Jeet Kune Do
“THE ART OF FIGHTING WITHOUT FIGHTING”
In the screenplay of the 1973 Warner Brothers film, Enter the Dragon, when Lee is asked, “What’s your style?” Lee replied, “My style?…You can call it the art of fighting without fighting.”
The name Jeet Kune Do was often said by Lee to be just a name, and he often referred to it as “the art of expressing the human body” in his writings and in interviews. Through his studies Lee came to believe that styles had become too rigid and unrealistic. He called martial art competitions of the day “dry land swimming”. He believed real combat was spontaneous, and a martial artist cannot predict it, but only react to it, and a good martial artist should “be like water”—move fluidly without hesitation.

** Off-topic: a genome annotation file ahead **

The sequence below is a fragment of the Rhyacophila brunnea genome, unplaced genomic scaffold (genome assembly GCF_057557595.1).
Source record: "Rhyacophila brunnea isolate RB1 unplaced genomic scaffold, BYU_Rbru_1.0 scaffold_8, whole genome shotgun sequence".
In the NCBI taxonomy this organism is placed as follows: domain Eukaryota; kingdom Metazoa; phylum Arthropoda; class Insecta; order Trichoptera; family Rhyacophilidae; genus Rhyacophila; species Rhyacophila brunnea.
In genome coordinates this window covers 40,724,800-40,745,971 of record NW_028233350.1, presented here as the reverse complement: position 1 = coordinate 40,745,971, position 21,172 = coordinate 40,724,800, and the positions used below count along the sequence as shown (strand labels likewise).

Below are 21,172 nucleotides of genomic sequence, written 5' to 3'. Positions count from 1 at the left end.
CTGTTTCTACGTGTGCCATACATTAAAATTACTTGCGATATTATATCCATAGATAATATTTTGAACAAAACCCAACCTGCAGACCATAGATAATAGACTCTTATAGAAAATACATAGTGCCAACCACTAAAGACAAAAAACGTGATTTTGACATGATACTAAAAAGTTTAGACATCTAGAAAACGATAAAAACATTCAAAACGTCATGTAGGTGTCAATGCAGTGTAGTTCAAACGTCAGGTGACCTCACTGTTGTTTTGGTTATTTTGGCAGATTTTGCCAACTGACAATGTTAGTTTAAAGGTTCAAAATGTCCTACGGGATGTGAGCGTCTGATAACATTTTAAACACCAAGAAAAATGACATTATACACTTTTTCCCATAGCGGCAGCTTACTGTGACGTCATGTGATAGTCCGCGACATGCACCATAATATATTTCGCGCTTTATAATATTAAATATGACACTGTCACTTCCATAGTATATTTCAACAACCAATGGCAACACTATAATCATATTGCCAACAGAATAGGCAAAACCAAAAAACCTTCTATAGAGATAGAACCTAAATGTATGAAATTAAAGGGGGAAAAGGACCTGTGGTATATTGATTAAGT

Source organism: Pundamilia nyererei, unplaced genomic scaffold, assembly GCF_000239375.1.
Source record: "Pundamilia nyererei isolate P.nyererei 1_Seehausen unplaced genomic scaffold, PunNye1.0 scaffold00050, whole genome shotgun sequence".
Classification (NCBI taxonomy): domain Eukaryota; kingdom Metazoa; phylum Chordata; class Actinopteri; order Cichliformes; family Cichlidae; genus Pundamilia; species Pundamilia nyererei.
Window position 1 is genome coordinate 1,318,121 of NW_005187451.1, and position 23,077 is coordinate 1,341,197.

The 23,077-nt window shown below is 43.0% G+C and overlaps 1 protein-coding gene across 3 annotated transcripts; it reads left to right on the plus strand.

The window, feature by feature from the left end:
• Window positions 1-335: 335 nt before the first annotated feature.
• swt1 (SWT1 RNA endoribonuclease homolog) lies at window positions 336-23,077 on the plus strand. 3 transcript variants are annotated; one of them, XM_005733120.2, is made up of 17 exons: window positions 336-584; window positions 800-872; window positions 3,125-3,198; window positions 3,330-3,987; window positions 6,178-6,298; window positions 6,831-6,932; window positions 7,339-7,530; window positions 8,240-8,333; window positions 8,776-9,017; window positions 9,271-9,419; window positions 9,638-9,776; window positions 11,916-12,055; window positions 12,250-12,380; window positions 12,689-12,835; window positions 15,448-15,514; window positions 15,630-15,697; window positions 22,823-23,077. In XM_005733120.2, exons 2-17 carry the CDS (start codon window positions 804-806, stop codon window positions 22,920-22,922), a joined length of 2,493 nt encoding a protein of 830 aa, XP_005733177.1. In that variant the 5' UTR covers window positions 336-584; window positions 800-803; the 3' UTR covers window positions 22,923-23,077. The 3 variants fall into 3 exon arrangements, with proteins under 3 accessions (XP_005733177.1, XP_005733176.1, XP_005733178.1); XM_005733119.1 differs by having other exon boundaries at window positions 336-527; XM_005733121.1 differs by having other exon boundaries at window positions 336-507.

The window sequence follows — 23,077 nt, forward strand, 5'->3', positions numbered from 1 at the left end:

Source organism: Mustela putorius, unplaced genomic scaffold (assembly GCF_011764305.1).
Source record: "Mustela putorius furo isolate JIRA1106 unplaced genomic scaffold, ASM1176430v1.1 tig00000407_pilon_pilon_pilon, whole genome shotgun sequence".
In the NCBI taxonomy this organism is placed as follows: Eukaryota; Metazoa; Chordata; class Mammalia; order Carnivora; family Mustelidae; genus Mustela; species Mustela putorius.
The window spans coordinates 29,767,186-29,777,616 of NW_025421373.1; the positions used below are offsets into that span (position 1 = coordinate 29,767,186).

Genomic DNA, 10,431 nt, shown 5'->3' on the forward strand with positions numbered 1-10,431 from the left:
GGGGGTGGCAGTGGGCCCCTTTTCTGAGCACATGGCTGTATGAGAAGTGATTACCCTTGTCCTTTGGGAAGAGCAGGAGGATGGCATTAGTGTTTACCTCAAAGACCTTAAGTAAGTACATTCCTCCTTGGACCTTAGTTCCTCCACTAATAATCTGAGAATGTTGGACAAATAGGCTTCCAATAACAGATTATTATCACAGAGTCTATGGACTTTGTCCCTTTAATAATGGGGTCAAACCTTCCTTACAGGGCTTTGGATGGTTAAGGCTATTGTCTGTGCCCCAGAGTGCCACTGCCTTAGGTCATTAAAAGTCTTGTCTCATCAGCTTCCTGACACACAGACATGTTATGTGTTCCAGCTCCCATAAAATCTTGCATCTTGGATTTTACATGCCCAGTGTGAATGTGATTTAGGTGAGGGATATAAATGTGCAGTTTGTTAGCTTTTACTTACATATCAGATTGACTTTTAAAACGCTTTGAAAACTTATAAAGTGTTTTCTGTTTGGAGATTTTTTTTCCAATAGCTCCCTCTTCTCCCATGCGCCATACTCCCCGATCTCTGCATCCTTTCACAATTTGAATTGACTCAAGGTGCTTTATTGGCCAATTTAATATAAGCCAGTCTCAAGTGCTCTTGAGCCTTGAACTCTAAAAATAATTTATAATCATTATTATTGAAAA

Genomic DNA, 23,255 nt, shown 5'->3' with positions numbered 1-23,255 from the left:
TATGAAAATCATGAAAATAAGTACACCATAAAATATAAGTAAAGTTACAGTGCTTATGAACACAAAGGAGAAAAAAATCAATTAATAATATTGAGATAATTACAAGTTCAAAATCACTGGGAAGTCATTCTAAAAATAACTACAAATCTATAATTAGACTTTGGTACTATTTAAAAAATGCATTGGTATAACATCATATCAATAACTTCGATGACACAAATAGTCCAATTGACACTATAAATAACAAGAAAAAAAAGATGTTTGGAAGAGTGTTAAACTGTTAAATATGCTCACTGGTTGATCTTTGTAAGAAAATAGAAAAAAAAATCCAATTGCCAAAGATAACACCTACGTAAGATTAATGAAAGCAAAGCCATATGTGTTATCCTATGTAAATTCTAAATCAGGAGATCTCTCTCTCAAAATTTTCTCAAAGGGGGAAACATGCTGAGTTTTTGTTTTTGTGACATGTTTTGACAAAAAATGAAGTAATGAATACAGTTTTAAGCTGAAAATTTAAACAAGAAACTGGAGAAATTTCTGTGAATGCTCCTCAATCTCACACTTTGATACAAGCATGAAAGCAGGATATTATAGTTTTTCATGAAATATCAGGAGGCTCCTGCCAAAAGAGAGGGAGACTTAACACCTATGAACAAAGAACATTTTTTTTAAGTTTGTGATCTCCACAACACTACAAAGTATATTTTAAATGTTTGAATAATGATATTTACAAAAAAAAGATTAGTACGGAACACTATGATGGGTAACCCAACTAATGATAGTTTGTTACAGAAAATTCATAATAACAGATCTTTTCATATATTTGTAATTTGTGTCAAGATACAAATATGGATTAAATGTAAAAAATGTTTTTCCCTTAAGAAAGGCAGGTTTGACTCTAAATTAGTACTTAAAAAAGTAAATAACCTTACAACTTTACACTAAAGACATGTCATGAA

REACTIVITY – SELF DEFENCE – SELF CONTROL
It is not strictly speaking a style of combat, but Bruce Lee no longer believed in the dogmas and styles of struggle pre-established and frozen by their founders years ago, but instead believed in a concept encompassing Combat strategies. Emblem of the Jeet Kune Do. The Taijitu symbolizes the concept of yin and yang, and arrows their continuous interactions. The characters mean: “Do not use any method as a method” and “Have no limitation as a limitation”.